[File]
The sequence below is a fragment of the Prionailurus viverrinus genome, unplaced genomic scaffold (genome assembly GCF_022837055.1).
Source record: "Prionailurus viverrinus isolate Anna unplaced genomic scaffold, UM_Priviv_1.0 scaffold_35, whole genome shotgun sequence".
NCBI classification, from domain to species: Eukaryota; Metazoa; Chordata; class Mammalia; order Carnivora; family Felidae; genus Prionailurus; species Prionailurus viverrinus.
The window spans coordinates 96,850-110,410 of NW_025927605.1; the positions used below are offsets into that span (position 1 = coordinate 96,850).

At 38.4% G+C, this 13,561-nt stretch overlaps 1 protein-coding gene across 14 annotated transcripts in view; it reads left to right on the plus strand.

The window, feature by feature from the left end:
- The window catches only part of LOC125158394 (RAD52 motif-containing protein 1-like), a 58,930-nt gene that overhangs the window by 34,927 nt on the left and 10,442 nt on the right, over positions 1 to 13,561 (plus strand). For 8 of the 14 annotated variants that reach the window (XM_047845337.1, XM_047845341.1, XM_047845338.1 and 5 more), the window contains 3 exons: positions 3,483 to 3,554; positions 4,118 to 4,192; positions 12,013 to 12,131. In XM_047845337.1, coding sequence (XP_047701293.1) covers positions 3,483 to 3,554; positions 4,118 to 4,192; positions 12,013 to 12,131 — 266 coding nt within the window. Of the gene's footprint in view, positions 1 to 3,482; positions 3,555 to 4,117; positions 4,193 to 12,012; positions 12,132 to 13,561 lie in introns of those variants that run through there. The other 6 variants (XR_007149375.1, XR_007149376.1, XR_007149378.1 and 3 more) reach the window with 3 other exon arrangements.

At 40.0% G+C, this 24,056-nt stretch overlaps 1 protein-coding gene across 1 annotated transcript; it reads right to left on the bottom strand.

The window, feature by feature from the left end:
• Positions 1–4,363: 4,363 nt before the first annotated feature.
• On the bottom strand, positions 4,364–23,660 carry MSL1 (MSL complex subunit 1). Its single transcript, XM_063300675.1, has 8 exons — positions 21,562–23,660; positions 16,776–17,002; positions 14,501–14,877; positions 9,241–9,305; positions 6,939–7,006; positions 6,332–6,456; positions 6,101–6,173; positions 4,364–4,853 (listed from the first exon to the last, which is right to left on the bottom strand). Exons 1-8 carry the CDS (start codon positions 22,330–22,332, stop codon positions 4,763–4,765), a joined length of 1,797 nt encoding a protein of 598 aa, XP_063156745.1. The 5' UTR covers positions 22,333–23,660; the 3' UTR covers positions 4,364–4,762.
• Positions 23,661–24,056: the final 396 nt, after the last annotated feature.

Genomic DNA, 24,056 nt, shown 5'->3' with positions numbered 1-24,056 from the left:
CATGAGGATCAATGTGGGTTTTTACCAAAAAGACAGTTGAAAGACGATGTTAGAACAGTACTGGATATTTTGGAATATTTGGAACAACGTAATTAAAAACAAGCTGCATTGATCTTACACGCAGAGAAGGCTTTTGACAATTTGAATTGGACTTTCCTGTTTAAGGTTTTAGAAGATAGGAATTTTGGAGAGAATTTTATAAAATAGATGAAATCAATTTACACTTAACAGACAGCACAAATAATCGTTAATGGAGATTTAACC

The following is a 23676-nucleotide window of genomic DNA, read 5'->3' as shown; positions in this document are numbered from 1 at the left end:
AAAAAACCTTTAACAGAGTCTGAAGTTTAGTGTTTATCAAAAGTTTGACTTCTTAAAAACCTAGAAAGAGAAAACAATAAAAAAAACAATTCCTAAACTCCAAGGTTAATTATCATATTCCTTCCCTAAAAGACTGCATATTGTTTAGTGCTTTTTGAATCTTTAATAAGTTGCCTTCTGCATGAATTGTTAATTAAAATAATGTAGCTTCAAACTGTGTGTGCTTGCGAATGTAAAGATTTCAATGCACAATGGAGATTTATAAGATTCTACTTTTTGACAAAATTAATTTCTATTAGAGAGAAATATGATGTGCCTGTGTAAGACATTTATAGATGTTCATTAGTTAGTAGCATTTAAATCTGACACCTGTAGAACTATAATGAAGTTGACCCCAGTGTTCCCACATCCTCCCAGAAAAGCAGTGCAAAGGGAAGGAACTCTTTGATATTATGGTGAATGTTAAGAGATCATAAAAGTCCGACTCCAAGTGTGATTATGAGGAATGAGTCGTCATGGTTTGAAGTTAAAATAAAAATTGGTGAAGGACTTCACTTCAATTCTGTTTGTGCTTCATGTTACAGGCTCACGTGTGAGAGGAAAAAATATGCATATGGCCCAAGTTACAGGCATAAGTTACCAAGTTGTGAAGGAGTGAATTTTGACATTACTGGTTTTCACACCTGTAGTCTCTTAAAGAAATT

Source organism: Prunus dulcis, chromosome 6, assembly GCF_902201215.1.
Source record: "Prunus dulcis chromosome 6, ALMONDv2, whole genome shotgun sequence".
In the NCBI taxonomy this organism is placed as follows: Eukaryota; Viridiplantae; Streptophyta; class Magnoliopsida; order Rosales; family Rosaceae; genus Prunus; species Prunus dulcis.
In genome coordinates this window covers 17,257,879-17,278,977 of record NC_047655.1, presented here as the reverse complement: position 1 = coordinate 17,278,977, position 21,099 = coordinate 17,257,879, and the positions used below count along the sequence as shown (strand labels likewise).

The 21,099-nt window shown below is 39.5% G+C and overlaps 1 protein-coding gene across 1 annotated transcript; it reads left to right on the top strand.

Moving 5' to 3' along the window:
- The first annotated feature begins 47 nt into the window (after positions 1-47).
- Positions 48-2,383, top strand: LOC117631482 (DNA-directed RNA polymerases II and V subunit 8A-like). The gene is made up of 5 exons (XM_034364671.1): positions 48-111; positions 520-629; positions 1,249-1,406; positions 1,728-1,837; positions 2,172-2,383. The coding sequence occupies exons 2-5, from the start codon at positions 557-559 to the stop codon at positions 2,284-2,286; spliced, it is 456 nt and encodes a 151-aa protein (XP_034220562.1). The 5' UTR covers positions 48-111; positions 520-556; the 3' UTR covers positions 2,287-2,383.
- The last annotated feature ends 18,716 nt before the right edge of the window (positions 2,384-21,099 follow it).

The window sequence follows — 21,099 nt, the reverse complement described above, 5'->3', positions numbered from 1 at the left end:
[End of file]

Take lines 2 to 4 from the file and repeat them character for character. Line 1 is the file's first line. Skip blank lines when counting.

Source record: "Prionailurus viverrinus isolate Anna unplaced genomic scaffold, UM_Priviv_1.0 scaffold_35, whole genome shotgun sequence".
NCBI classification, from domain to species: Eukaryota; Metazoa; Chordata; class Mammalia; order Carnivora; family Felidae; genus Prionailurus; species Prionailurus viverrinus.
The window spans coordinates 96,850-110,410 of NW_025927605.1; the positions used below are offsets into that span (position 1 = coordinate 96,850).